The stove is tiny. No more large turkeys. As long as I purchase a small turkey breast, cooking in the RV oven is doable. If I want a full turkey, I have to use my turkey roaster.

The bed is small. Queen? Methinks not a true queen. It gets a bit crowded with both of us and the cat, who loves sleeping crosswise between our pillows.

There. Is. No. Closet. Wrinkles are our wardrobe accessories.

Humidity is an issue in the winter. Perhaps we should purchase stock in the companies that produce dehumidifiers.

This meal could have been mixed together, but I was practicing. Works great!

On the other hand . . .

We enjoy our cozy space. COZY.

It doesn’t take much to heat such a small space. Or cool it. Though you will catch me whining when the temps are in the 90-100s.

Low utility costs, at least during spring and fall.

I have become quite tricksy at RV cooking. We regularly utilize the RV oven, stove top, and outdoor BBQ grill, depending on the season, temperature, and meal plan.

We are used to short showers.

I’ve figured out the way to work around only one stove rack. I make a foil dam and cook multiple foods at the same time! Casseroles are another way to work around the one rack.

I don’t have to clean much. We live in a pasture, so there is always dust.

We have and use what we truly need. There is no space for extras. We are working on this for my creative and work space.

We spend plenty of time outside, since that’s where the fresh air and clean living space is found in abundance. Nature is pretty wonderful. Not mice and vole heads, thank you Monet, but alive sorts of nature like hawks and bunnies and finches.

My honey is fabulous at upkeep for our tenement on wheels. At this rate, it should be good for another decade. Please.

Here’s to day 1,595 . . .

Monet, the office assistant.


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Sunday Inspiration

Photo by Angie Quantrell, Pacific Northwest


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Sunday Inspiration

Can you tell I am ready for flowers, green, and hiking in the mountains? This will come, after the snow melts, the fog dissipates, the mud dries, and the earth springs forth with life.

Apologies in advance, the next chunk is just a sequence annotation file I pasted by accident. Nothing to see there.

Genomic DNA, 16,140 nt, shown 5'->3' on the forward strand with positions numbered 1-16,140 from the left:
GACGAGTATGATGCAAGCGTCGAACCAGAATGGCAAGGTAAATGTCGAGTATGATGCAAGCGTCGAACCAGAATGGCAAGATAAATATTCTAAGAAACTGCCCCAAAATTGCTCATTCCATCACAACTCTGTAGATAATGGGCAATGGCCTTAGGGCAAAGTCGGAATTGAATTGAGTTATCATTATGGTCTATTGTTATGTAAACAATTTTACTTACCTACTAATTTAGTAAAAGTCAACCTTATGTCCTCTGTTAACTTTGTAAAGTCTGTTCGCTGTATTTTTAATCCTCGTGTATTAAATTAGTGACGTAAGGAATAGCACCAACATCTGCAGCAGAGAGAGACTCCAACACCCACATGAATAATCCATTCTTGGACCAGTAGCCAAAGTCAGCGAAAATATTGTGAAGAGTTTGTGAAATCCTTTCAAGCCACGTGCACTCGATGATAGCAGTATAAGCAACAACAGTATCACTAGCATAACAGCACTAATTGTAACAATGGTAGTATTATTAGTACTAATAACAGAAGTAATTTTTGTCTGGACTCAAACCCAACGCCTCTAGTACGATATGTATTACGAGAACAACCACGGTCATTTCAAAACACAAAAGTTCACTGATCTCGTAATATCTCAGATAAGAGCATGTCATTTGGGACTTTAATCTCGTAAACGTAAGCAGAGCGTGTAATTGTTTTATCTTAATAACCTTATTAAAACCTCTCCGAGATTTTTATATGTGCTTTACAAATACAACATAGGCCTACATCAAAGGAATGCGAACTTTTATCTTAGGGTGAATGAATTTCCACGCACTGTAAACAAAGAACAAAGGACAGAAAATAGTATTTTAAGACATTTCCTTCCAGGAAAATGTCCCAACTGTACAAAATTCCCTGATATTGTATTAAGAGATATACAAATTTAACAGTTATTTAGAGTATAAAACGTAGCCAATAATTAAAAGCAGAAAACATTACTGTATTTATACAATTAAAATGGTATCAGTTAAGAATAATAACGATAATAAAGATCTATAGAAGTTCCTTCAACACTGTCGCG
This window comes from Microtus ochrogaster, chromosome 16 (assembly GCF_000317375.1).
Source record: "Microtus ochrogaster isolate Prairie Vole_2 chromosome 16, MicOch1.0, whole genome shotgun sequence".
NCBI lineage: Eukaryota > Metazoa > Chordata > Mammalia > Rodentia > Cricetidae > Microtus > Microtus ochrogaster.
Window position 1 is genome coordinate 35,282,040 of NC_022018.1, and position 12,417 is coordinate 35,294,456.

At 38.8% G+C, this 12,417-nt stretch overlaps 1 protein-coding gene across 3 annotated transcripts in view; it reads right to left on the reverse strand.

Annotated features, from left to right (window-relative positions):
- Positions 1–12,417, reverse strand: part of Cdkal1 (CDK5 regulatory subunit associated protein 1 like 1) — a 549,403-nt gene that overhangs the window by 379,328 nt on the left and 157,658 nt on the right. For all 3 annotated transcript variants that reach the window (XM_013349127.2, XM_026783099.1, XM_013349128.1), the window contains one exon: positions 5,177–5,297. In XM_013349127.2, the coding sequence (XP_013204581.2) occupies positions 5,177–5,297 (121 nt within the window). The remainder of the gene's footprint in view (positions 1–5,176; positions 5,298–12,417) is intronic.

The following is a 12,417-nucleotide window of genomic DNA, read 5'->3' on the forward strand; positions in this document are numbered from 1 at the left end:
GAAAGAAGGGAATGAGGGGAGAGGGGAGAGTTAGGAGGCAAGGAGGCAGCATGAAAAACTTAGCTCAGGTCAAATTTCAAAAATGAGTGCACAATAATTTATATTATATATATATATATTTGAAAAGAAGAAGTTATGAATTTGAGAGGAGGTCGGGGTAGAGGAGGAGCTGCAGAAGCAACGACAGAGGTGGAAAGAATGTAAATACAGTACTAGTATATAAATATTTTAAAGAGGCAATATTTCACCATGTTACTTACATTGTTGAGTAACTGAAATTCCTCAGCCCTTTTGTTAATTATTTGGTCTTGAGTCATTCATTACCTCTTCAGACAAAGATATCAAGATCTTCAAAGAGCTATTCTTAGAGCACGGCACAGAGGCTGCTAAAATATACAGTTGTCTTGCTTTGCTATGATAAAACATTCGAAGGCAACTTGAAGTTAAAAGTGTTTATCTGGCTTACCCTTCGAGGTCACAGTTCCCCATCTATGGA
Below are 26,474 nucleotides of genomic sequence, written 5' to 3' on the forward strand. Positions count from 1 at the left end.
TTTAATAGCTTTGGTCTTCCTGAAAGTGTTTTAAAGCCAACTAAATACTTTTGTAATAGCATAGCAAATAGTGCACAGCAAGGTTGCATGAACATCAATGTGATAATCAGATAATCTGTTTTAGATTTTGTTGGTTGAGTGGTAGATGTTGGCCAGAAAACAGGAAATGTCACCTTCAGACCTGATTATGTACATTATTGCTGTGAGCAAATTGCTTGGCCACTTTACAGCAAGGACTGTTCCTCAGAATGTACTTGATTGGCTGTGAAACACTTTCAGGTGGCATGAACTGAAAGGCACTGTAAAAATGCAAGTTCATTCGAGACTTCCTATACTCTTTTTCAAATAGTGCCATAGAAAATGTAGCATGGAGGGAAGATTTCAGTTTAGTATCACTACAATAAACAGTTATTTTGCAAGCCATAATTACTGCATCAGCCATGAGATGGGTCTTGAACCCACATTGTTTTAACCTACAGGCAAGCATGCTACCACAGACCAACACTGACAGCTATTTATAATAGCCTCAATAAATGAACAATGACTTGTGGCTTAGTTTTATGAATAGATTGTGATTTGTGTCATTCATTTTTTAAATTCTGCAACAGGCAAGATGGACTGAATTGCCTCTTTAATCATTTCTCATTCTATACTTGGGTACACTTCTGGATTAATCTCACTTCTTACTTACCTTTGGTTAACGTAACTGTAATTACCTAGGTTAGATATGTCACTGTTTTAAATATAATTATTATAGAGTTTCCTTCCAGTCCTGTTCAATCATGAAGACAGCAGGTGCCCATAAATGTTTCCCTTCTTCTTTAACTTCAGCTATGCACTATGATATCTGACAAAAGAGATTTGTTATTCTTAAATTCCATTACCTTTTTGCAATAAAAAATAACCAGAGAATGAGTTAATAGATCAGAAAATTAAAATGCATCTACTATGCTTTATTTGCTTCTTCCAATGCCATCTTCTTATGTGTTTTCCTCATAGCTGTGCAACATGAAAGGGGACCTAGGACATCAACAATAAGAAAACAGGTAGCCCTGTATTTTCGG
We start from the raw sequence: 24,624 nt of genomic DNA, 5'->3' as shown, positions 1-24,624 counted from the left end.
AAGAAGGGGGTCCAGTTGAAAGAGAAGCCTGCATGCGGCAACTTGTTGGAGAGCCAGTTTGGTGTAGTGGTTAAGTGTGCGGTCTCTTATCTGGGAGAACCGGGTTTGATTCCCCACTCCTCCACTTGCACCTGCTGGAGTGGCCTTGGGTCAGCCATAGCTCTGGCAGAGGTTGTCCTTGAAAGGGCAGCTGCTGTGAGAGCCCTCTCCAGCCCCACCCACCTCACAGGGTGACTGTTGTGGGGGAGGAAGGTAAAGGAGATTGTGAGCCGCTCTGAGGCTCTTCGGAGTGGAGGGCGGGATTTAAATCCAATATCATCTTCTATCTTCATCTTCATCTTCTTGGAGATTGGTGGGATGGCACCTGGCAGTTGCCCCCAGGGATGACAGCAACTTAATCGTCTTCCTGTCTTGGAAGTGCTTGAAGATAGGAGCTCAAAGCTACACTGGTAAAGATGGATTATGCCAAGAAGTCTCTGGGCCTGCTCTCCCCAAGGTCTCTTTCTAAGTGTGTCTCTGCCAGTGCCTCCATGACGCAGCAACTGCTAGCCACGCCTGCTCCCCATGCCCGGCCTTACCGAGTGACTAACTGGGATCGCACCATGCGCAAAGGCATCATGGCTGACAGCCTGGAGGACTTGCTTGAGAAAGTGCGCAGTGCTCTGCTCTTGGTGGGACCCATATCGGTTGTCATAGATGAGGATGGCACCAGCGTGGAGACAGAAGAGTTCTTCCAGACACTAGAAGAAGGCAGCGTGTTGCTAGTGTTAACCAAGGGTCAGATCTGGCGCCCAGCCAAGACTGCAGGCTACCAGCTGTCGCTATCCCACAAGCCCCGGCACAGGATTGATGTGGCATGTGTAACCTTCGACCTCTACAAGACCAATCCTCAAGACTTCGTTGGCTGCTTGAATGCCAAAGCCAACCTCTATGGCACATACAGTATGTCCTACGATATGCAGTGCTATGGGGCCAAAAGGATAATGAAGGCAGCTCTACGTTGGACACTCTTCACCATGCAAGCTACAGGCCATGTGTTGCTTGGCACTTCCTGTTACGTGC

Photo by Angie Quantrell

Cascade Mountains, Washington


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Sunday Inspiration

Happy Valentine’s Day, my friends.

Photo by Angie Quantrell

Chambers Bay, Washington


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Peoh Point Hike

Last month we took advantage of a sunny fall day and drove the 4×4 pickup to the top of a ridge just south of Cle Elum, Washington.

Peoh Point is a rocky outcropping overlooking Cle Elum and Roslyn, both of which are nestled near I-90 in Washington state. The drive to Cle Elum along the freeway is fast. But the fast ends once you get off the paved road.

The drive to the parking area of Peoh Point is definitely for high clearance vehicles. We did not need 4×4 at all, but the potholes and rocks would have caused trouble for my car.

We found the Peoh Point hike through the Washington Trails Association site: http://wta.org . You can visit to read my report for our day of hiking here: https://www.wta.org/go-hiking/trip-reports/trip_report-2020-10-17-0055288474

Despite the slow ascent and very bumpy road, it was a beautifully crisp fall day with leaves full of color and drifting to the ground. Everything was damp due to recent rain, but snow was absent.

The “trail” begins about 10 miles up the unpaved road. Once you find the 5-way intersection of dirt roads, that is the place to park if you want a longer “hike” (or walk). Look closely, as I couldn’t count 5 roads so we missed this place. There is a sign which tells you to go left. We did. And parked just down the road.

The Peoh Point trail is really a cell tower access road, so the hiking was easy. Other than fallen branches, rocks, potholes, and puddles, it was a pretty relaxing hike. I’m glad we parked where we did though, to get a decent walk in. You can continue on the road to Peoh Point and get very close, about one mile, from the point. We wanted a longer walk.

The point. Wow. We had views! The cell tower is ON the point, but there is plenty of space to wander around and look at the views. We could see (and hear) the traffic of I-90 and even a train. We used binoculars to find landmarks in Cle Elum and Roslyn. We could see Ronald, the lake, and more. We could tell eastbound traffic was backed up on the freeway. It was fun to play “bird” and see from a bird’s viewpoint.

BEWARE: Peoh Point is a cliff! Steep drop-offs are all along the north side of the cliff. There is a fence around the cell tower, but even with that fence, it would be easy for a pet or child to wander through. Most of the area does not have a fence, so take care around the edges.

Fun fact: At the 5-way intersection, there was a sign pointing to a different dirt road, one that said Ellensburg, 23 miles (or so). We want to go back some day and take that back road home. We just didn’t have enough time for 23 more miles of potholes. 🙂

This hike is gorgeous. Plenty of evergreens, deciduous trees, wildflowers, chipmunks, and birds. We mostly had the place to ourselves, other than one other couple and a few passing motorcycles and vehicles. We did not see any facilities.


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Haiku Moment: snags

barbed rust hinders, snags,

weathered disrepair guards path;

time soldiers on, march!

snags by Angie Quantrell

photo by Angie Quantrell

Horsethief Butte, Columbia River, Washington